Engineers to Look at Impact of New Transportation Modes on Community
July 30, 2020 - The National Science Foundation has awarded a Smart and Connected Communities Planning Grant ($150,000) to a group of Samueli School civil and environmental engineering faculty for a project aimed at helping community planners maximize the societal benefits of new innovations in transportation.
Led by Michael Hyland, assistant professor, the researchers are partnering with the San Diego Association of Governments (the region's metropolitan planning organization) to develop mathematical models for evaluating potential impacts of these new innovations on transportation systems and community outcomes.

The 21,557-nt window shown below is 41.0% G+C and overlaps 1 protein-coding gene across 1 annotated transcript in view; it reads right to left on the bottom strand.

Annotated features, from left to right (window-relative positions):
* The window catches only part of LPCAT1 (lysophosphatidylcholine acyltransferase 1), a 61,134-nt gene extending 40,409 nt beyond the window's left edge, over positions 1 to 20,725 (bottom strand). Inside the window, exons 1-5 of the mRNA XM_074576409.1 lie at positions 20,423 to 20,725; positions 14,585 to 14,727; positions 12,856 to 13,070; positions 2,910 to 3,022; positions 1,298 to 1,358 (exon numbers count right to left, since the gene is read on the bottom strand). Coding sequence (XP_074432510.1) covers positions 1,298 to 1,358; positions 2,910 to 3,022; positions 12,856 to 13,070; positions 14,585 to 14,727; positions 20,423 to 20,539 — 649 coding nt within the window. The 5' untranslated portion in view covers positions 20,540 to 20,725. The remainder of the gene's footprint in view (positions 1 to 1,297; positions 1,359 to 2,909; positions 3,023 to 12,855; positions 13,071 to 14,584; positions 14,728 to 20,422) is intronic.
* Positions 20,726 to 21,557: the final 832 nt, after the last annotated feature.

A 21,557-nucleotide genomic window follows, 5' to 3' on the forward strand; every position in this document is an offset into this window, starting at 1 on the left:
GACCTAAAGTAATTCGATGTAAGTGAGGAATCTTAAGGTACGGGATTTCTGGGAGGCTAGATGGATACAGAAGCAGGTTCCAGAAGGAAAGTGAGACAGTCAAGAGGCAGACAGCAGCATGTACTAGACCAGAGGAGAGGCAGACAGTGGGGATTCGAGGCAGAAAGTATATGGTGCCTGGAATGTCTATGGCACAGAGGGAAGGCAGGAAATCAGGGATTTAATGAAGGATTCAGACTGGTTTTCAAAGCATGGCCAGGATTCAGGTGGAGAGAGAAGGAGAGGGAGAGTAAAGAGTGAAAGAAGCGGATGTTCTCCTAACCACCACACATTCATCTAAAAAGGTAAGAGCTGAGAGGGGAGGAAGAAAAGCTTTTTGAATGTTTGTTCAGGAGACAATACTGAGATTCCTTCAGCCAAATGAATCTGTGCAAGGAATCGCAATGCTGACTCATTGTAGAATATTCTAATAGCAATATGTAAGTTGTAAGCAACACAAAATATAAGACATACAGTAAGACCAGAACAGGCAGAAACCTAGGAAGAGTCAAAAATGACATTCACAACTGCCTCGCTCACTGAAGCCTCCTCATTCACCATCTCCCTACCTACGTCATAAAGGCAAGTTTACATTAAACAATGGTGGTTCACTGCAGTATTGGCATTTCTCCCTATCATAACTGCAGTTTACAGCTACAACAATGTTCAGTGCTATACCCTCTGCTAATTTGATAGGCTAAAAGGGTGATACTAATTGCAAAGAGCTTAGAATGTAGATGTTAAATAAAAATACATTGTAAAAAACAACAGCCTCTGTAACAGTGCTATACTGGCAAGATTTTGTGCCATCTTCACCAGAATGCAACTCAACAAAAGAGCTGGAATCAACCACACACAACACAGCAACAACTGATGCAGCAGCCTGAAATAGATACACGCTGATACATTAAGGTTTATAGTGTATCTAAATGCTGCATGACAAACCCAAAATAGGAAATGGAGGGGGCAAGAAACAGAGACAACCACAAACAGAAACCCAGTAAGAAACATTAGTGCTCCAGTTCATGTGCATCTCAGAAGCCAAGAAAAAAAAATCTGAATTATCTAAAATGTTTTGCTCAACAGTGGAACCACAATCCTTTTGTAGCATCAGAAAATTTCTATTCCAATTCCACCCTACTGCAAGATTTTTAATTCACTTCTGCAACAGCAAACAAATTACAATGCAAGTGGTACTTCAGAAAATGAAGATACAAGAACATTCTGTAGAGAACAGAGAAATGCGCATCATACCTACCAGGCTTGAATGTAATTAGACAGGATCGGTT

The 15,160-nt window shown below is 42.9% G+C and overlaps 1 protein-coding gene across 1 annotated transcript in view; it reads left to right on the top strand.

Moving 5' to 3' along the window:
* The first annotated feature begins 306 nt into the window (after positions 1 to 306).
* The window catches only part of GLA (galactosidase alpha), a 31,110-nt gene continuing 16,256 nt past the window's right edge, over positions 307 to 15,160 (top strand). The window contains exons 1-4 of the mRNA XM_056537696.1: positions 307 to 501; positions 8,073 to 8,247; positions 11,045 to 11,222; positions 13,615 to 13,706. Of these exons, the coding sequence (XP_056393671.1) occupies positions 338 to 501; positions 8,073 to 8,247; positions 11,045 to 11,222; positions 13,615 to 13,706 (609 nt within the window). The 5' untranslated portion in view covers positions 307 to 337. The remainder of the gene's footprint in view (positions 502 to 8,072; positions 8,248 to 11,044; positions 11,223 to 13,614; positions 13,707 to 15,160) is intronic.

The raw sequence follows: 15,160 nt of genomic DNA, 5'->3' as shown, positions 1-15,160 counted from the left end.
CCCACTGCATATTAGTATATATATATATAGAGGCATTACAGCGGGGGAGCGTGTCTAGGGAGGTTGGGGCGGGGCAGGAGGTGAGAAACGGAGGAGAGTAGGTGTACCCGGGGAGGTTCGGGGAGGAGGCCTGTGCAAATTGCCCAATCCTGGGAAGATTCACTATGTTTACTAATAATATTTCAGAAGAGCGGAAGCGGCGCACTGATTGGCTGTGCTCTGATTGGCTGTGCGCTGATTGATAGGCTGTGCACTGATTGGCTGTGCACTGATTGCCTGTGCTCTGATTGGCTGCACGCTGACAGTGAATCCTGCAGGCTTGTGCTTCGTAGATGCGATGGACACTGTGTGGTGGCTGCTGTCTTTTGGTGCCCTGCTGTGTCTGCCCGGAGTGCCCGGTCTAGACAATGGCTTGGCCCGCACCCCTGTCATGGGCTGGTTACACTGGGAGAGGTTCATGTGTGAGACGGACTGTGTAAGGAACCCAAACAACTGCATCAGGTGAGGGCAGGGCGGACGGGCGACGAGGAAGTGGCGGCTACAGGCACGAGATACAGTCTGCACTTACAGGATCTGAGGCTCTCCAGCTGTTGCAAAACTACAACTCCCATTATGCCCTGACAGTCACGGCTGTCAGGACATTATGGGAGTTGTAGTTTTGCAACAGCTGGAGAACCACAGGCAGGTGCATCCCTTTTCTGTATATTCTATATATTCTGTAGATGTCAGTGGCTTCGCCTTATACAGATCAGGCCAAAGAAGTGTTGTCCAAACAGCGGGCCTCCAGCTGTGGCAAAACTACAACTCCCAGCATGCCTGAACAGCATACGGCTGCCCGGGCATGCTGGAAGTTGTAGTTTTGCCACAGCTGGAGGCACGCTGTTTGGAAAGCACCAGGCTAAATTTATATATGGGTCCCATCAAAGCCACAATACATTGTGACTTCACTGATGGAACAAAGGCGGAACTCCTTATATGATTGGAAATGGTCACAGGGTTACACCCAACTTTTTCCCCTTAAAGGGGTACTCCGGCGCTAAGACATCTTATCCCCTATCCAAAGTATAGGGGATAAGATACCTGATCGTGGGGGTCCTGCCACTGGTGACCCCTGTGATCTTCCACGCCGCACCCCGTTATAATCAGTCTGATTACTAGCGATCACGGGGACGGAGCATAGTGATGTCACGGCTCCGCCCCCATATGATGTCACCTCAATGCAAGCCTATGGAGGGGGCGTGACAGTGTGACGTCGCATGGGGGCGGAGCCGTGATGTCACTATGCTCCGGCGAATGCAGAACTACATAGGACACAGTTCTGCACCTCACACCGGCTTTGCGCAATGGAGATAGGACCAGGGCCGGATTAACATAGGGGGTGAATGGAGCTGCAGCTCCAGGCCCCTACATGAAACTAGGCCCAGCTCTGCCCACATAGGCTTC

The faculty will examine shared mobility services, such as Uber and Lyft, driverless vehicles and digitally connected vehicles and infrastructure, and then determine their impact on access to jobs, food and health care for low-income and disadvantaged households, as well as traffic congestion, fuel consumption and harmful vehicle emissions.
“One of the main motivations of this study is to ensure, through proactive planning supported by modeling, that communities themselves benefit from the new transportation initiatives that private companies deploy, rather than allowing companies to implement technologies without actually ensuring the technology addresses community problems or improves livability,” said Michael Hyland, principal investigator on the project.
The team includes Professors Stephen Ritchie, Michael McNally, R. Jayakrishnan and Wenlong Jin. Hyland says they plan to work with additional communities and expect that the models and findings will be applicable across metropolitan regions in the U.S.
– Lori Brandt